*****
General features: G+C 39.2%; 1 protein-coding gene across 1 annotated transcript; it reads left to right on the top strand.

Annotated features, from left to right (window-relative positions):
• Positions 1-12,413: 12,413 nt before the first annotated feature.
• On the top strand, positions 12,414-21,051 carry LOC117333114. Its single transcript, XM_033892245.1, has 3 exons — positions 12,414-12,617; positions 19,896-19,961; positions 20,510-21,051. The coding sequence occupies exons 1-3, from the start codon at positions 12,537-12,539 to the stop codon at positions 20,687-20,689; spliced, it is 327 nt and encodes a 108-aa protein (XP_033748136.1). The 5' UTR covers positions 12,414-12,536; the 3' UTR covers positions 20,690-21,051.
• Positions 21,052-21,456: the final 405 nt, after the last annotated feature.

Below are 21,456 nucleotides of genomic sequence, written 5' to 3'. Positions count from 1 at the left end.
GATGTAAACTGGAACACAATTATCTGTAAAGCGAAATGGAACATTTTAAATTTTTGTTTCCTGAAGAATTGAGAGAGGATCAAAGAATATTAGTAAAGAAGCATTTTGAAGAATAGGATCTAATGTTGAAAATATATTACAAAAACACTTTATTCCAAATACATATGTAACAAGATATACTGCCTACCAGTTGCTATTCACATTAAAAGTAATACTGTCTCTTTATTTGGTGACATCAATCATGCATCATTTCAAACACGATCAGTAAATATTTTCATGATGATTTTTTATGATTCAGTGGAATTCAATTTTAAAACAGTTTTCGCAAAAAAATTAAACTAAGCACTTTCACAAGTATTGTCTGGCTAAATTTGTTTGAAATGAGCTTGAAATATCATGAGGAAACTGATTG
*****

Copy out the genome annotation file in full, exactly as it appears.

General features: G+C 39.2%; 1 protein-coding gene across 1 annotated transcript; it reads left to right on the top strand.

Annotated features, from left to right (window-relative positions):
• Positions 1-12,413: 12,413 nt before the first annotated feature.
• On the top strand, positions 12,414-21,051 carry LOC117333114. Its single transcript, XM_033892245.1, has 3 exons — positions 12,414-12,617; positions 19,896-19,961; positions 20,510-21,051. The coding sequence occupies exons 1-3, from the start codon at positions 12,537-12,539 to the stop codon at positions 20,687-20,689; spliced, it is 327 nt and encodes a 108-aa protein (XP_033748136.1). The 5' UTR covers positions 12,414-12,536; the 3' UTR covers positions 20,690-21,051.
• Positions 21,052-21,456: the final 405 nt, after the last annotated feature.

Below are 21,456 nucleotides of genomic sequence, written 5' to 3'. Positions count from 1 at the left end.
GATGTAAACTGGAACACAATTATCTGTAAAGCGAAATGGAACATTTTAAATTTTTGTTTCCTGAAGAATTGAGAGAGGATCAAAGAATATTAGTAAAGAAGCATTTTGAAGAATAGGATCTAATGTTGAAAATATATTACAAAAACACTTTATTCCAAATACATATGTAACAAGATATACTGCCTACCAGTTGCTATTCACATTAAAAGTAATACTGTCTCTTTATTTGGTGACATCAATCATGCATCATTTCAAACACGATCAGTAAATATTTTCATGATGATTTTTTATGATTCAGTGGAATTCAATTTTAAAACAGTTTTCGCAAAAAAATTAAACTAAGCACTTTCACAAGTATTGTCTGGCTAAATTTGTTTGAAATGAGCTTGAAATATCATGAGGAAACTGATTG